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Monday, February 24, 2020

Hedge funds adapt to a changing and increasingly institutional era

Date: Thursday, April 25, 2013
Author: Barry Cohen, Hedgefund Intelligence

In 2012, hedge funds continued their long process of recovery that has been underway since the financial markets collapsed a few years ago – with performance improving, with assets growing and with the overall outlook for the industry becoming increasingly stable and optimistic.

But the gains that the hedge fund industry has made of late have been achieved within a far more complex macro, market and operating environment. Among the many challenges that managers must contend with, the slowly improving global economic background has also been punctuated by the ongoing Eurozone crisis, political deadlock in the US and a cautious approach to risk among many investors. As most managers will agree, the halcyon days that marked the earlier years of hedge fund investing are well and truly gone.

Despite all the demanding changes, global assets rose throughout the year, reaching a total of $2.339 trillion (including UCITS funds), which indicates a rise of 8.5% over the start of 2012. However, the figure masks the continuing trend towards bifurcation of the industry. As our Billion Dollar Club analysis reveals, the US continues to dominate the industry, with the multi-billion dollar US firms accounting for 80% of the industry total. Clearly, the impact of institutional investors, who are the driving force behind the increasing consolidation, will play a determining role in the way that the industry develops from here.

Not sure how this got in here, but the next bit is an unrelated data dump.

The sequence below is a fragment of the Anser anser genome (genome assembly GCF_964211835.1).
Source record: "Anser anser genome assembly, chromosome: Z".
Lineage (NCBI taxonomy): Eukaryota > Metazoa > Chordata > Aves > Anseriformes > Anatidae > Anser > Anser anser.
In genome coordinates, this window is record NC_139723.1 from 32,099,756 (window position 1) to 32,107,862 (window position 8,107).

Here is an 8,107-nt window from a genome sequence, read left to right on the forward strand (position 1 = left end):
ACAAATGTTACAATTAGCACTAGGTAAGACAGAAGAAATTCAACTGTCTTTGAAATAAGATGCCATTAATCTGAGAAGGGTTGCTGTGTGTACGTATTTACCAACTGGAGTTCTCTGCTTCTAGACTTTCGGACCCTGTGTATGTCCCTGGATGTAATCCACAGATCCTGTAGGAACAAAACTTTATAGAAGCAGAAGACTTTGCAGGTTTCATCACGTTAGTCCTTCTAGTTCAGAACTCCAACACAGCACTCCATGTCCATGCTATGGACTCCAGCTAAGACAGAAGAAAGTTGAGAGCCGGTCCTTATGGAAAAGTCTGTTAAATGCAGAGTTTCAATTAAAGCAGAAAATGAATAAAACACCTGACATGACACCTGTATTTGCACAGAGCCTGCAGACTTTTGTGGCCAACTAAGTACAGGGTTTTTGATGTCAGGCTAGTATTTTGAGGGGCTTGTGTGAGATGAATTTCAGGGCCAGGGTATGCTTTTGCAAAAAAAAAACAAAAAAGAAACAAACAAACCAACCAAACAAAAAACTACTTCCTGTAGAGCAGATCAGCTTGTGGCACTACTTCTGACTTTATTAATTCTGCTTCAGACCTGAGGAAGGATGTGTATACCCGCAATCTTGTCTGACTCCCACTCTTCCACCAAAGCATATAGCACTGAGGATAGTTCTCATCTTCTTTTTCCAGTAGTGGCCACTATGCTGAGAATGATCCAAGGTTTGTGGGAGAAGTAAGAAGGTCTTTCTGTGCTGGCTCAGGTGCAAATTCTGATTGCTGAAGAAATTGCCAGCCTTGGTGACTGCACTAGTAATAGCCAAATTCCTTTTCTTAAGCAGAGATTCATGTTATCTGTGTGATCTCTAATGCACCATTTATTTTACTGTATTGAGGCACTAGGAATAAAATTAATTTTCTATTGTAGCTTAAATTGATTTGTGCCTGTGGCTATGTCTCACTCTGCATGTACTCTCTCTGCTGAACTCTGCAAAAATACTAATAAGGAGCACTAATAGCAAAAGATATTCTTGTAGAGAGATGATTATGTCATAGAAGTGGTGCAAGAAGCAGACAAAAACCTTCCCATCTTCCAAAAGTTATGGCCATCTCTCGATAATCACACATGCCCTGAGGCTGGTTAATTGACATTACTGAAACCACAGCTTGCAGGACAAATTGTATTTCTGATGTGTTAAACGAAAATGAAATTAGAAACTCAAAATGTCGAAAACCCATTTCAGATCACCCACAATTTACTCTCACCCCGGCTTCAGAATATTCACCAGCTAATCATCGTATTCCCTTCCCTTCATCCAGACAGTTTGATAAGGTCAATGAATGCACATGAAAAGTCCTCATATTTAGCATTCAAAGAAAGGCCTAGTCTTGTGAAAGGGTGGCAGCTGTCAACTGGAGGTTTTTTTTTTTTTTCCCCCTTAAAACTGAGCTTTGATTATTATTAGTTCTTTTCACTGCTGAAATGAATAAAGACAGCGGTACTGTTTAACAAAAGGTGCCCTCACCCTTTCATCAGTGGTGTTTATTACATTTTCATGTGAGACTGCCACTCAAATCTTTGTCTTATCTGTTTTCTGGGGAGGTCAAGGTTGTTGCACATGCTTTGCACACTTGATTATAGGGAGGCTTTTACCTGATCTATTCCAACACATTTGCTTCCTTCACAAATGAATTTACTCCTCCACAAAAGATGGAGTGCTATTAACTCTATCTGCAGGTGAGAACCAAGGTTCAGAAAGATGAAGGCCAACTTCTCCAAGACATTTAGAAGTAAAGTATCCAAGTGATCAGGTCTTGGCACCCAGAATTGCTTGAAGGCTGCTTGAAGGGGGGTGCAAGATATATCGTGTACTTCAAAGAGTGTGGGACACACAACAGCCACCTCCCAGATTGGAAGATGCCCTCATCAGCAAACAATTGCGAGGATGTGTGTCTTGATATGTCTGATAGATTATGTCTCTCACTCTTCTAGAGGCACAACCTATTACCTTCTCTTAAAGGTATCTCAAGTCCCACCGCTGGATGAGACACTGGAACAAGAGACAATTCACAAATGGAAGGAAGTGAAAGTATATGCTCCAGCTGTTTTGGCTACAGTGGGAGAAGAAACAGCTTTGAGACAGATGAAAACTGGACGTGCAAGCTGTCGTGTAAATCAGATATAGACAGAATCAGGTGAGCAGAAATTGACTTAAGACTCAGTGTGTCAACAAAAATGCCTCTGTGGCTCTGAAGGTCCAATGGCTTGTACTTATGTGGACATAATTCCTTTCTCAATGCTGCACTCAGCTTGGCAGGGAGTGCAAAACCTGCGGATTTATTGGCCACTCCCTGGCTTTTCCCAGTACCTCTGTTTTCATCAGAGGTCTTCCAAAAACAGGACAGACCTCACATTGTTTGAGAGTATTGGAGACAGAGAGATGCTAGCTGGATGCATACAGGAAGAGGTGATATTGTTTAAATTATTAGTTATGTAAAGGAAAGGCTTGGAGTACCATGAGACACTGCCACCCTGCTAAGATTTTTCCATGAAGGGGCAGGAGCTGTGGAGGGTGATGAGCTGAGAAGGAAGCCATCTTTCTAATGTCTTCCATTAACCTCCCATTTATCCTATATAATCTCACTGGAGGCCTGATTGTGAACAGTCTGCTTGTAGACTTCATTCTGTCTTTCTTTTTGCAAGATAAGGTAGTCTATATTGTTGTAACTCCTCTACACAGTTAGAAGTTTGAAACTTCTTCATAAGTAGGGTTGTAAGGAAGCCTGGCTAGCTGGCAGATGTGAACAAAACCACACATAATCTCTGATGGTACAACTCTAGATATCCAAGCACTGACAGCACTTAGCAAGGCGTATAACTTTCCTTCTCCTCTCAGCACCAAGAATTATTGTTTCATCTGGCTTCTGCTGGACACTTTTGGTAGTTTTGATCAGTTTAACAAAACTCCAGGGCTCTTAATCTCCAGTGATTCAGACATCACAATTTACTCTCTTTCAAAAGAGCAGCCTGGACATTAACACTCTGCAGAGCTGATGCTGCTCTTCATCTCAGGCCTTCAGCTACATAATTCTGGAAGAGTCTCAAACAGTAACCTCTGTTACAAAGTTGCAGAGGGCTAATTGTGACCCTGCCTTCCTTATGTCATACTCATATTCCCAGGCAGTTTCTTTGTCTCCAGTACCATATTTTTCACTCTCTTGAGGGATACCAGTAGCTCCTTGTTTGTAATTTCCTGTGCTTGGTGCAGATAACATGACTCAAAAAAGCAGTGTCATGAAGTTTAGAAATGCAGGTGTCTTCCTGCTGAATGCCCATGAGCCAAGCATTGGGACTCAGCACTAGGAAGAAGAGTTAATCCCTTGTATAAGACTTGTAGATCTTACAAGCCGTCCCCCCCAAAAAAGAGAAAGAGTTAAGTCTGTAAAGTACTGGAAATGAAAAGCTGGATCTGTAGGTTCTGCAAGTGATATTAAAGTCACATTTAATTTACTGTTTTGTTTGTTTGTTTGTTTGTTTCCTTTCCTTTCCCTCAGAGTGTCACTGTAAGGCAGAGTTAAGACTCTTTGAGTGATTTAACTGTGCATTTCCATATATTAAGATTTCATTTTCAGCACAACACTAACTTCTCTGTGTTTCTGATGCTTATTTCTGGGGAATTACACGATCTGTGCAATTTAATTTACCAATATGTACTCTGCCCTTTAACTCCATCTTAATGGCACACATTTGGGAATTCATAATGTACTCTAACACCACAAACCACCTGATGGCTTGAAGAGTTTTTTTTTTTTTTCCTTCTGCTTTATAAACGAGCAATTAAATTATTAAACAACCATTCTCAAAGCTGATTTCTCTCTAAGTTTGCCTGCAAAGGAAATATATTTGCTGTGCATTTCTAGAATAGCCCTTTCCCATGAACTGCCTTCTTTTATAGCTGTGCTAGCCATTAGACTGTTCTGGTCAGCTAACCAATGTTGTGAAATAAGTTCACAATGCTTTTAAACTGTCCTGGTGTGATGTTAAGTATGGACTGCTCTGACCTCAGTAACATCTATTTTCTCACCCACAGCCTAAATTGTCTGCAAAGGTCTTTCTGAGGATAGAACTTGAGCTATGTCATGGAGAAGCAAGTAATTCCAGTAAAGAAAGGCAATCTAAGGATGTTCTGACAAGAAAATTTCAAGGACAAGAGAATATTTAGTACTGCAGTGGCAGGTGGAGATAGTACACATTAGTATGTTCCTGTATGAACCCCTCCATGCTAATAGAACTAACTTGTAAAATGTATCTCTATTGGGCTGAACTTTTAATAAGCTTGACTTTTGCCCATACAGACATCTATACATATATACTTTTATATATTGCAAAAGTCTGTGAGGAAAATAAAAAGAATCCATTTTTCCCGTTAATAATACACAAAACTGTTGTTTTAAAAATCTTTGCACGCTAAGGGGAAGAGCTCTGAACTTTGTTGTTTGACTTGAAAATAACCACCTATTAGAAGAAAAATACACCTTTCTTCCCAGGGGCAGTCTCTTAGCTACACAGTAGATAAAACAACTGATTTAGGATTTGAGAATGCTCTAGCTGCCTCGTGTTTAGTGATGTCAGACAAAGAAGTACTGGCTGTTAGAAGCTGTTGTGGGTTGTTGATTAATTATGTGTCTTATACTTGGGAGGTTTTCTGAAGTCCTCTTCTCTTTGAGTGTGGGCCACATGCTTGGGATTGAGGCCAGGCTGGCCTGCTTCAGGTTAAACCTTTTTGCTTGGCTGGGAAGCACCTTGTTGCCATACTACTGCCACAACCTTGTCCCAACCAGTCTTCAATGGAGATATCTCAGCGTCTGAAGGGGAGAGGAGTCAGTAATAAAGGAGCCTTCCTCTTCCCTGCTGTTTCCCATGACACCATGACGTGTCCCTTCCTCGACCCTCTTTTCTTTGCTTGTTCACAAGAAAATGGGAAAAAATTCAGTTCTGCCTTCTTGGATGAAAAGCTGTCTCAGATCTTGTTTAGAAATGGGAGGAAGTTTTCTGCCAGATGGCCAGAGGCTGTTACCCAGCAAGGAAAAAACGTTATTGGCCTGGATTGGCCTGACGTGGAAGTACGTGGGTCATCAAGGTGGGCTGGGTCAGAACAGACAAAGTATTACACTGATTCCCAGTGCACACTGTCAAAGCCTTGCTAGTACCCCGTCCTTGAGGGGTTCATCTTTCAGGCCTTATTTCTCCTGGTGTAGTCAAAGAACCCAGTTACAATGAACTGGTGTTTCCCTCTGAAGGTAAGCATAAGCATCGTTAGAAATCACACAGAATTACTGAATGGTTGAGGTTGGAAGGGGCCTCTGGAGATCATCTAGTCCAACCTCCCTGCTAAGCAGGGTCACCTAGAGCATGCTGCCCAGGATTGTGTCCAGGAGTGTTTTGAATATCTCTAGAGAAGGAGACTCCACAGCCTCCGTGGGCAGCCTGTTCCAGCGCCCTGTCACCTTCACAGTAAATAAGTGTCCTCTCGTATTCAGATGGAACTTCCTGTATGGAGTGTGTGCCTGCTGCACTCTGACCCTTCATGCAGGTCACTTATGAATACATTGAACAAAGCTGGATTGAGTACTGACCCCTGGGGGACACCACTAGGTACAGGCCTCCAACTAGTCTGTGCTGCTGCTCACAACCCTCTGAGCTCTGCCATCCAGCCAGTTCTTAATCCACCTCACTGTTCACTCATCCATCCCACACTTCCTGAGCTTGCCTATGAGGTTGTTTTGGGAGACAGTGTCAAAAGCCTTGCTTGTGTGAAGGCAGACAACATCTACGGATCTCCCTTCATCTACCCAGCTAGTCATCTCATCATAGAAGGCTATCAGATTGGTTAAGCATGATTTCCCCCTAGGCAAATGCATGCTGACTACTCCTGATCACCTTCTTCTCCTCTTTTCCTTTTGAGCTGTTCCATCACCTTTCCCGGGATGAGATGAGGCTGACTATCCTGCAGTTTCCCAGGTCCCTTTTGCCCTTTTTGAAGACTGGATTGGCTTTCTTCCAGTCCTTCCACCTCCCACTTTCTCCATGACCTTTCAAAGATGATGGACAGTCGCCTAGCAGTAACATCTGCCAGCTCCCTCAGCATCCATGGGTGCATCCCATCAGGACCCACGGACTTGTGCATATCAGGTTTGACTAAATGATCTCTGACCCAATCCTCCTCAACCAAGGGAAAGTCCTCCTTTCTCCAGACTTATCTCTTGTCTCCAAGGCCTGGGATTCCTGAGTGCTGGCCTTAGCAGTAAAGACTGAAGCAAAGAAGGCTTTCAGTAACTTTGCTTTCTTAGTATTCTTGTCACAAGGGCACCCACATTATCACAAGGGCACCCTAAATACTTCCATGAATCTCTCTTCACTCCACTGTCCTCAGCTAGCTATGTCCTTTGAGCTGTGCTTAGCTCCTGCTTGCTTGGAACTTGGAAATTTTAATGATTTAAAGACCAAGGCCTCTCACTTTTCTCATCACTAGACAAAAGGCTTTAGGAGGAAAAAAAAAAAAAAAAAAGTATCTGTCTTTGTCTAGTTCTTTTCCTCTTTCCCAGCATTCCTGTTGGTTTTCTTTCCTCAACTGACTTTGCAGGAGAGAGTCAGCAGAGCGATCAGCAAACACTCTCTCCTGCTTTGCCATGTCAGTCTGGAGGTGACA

As new fund launches also increased last year, younger managers may gain some historical perspective from reading our colourful and irreverent interview with James Rosenwald, a legendary investor/fund manager and one of the most passionate advocates of value investing. Rosenwald describes how he imbibed the concept of value investing from his father and grandfather and tells us why he thinks it’s time to take a close look at a niche mortgage market.

To help gauge where markets are heading and which strategies will succeed or disappoint in 2013, our regular industry outlook survey offers the considered predictions of a panel of veteran investors who are responsible for multi-billion dollar portfolios. The wide range of differing views they express, and their reasons for doing so, should provoke a good deal of strategic thinking.

While the fund of hedge funds sector struggles to maintain the asset levels achieved last year, managers are being forced into a rethink of how best to retain their share of the institutional investor market. With consultants aggressively taking a larger slice of the pie, fund of fund managers are starting to promote themselves as providers of investment solutions – instead of simply offering traditional products – in an effort to retain a role as advisors to investors on hedge fund portfolio allocations.

The tsunami of proposed regulatory changes that are sweeping through all the major jurisdictions remains at the forefront of concerns for all those in the global hedge fund industry – managers, investors and service providers. Although their implementation will make hedge fund operations more expensive and complicated, they could also be a positive force for improving the risk management standards of many firms.

An extensive analysis in this issue by new AIMA chairman and former SEC commissioner Kathleen Casey of key global regulatory changes – such as AIFMD, shadow banking and the Dodd-Frank Act – will help to decipher their many complexities and their impact on the global regulatory landscape.

As always, this edition of the Global Review contains a wealth of performance data and other analysis covering the worldwide hedge fund industry, as well as overviews of the key regions by our teams of editors and researchers. We trust that it will serve as a prime source of information and stimulate some thought on the future direction of the industry.